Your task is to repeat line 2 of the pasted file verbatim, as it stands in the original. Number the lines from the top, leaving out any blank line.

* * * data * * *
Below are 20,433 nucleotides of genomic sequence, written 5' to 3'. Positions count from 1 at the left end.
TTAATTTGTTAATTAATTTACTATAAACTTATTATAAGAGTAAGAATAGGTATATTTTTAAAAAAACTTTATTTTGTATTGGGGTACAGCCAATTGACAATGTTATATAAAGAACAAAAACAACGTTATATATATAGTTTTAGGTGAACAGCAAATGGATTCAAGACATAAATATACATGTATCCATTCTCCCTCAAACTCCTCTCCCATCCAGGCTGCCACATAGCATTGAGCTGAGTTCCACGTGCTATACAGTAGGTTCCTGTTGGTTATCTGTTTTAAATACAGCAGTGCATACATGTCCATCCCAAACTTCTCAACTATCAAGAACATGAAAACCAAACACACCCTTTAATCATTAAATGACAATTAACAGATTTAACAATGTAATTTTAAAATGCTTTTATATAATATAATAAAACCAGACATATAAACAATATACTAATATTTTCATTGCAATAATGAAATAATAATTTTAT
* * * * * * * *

TTAATTTGTTAATTAATTTACTATAAACTTATTATAAGAGTAAGAATAGGTATATTTTTAAAAAAACTTTATTTTGTATTGGGGTACAGCCAATTGACAATGTTATATAAAGAACAAAAACAACGTTATATATATAGTTTTAGGTGAACAGCAAATGGATTCAAGACATAAATATACATGTATCCATTCTCCCTCAAACTCCTCTCCCATCCAGGCTGCCACATAGCATTGAGCTGAGTTCCACGTGCTATACAGTAGGTTCCTGTTGGTTATCTGTTTTAAATACAGCAGTGCATACATGTCCATCCCAAACTTCTCAACTATCAAGAACATGAAAACCAAACACACCCTTTAATCATTAAATGACAATTAACAGATTTAACAATGTAATTTTAAAATGCTTTTATATAATATAATAAAACCAGACATATAAACAATATACTAATATTTTCATTGCAATAATGAAATAATAATTTTAT